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Rowan stands in their white graduation cap and gown. Their brown hair is tied in a ponytail and they are wearing a black button-down shirt and gold necklace underneath the gown.We periodically share a young adult's story of success. In this profile, Rowan Stomberg (they/them), who grew up attending short-term programs at NDVS/SB, reflects on the challenges they've faced as they've gotten older. These challenges, Rowan has discovered, have taught them so much and made them who they are -- someone who is now ready to face their future with excitement.

The “No Thank You Bite” was a very important rule in Rowan Stomberg’s home while growing up. “It was my dad’s rule, and it meant we had to at least try it,” whether it was a taste of mushrooms or a new sport, Rowan explains. “Then, if I didn’t like it, I could say that I at least tried it.” As they’ve gotten older, the No Thank You Bite has taken on higher stakes. It’s no longer just referring to new foods or new games. Over the last few years, Rowan has had a variety of life experiences – some that didn’t turn out as planned – but they are grateful for all the “no thank you bites” they’ve tasted. “Making mistakes is how we learn,” Rowan says.

Rowan, who spent her early years in northern Minnesota, was born with Leber’s congenital amaurosis, an eye disorder that primarily affects the retina. They grew up attending short-term programs across the Red River at North Dakota Vision Services/School for the Blind and loved every week they spent there. “Aside from all the blind skills that they were required to teach – the technology, the daily living skills, the cane skills – the other thing that they taught me was compassion and patience. I would make the same mistake 50 times, and they would say, ‘OK, try it again!’ and that was just really good for me,” they say. Rowan still keeps in touch with some of the other students they met there. “I’ll always have so many memories from Teen Week or Kids Week.”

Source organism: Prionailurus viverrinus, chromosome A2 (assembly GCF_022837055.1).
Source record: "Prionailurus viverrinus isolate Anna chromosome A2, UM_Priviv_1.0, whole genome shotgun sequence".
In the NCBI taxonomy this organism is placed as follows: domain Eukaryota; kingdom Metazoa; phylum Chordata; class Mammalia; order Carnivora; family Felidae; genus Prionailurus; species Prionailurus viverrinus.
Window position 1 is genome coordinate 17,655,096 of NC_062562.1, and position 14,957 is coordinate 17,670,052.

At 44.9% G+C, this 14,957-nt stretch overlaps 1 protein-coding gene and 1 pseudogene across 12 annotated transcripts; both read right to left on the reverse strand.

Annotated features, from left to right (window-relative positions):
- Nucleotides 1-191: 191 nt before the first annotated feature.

Beginning in middle school, Rowan was homeschooled by her mother and stepfather in Michigan. By senior year, they were ready to try public school again, and while their teachers were “incredible, they really went above and beyond for me,” Rowan didn’t feel they got the support they needed from the special education department or the TVI that was assigned to them. And then in March, COVID hit. “It was really difficult to focus with everyone at home,” they said, and there was confusion on what needed to be done to graduate. But in the summer, Rowan walked across an outdoor stage to accept their diploma, and in August of 2020, they felt ready to begin their next chapter: college. Their mom drove them to college in Iowa, but it didn’t take them long to determine that “I wasn’t prepared,” Rowan realized. “And it wasn’t even homesickness; I got overwhelmed within the first few days. So I dropped out and deferred my enrollment until the next semester.”